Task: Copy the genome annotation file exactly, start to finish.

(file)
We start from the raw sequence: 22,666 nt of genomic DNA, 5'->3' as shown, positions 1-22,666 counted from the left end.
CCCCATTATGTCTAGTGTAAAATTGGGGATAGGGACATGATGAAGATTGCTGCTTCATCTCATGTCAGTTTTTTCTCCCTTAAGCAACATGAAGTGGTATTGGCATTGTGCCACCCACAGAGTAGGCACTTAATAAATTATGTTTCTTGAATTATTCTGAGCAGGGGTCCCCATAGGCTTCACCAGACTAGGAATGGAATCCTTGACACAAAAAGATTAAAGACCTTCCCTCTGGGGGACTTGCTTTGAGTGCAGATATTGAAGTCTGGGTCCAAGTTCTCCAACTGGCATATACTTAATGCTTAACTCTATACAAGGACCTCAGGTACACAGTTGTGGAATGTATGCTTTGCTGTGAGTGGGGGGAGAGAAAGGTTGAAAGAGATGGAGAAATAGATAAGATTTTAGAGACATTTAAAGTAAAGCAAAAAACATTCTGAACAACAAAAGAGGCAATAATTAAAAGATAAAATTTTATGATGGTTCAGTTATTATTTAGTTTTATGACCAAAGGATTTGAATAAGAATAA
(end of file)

We start from the raw sequence: 22,666 nt of genomic DNA, 5'->3' as shown, positions 1-22,666 counted from the left end.
CCCCATTATGTCTAGTGTAAAATTGGGGATAGGGACATGATGAAGATTGCTGCTTCATCTCATGTCAGTTTTTTCTCCCTTAAGCAACATGAAGTGGTATTGGCATTGTGCCACCCACAGAGTAGGCACTTAATAAATTATGTTTCTTGAATTATTCTGAGCAGGGGTCCCCATAGGCTTCACCAGACTAGGAATGGAATCCTTGACACAAAAAGATTAAAGACCTTCCCTCTGGGGGACTTGCTTTGAGTGCAGATATTGAAGTCTGGGTCCAAGTTCTCCAACTGGCATATACTTAATGCTTAACTCTATACAAGGACCTCAGGTACACAGTTGTGGAATGTATGCTTTGCTGTGAGTGGGGGGAGAGAAAGGTTGAAAGAGATGGAGAAATAGATAAGATTTTAGAGACATTTAAAGTAAAGCAAAAAACATTCTGAACAACAAAAGAGGCAATAATTAAAAGATAAAATTTTATGATGGTTCAGTTATTATTTAGTTTTATGACCAAAGGATTTGAATAAGAATAA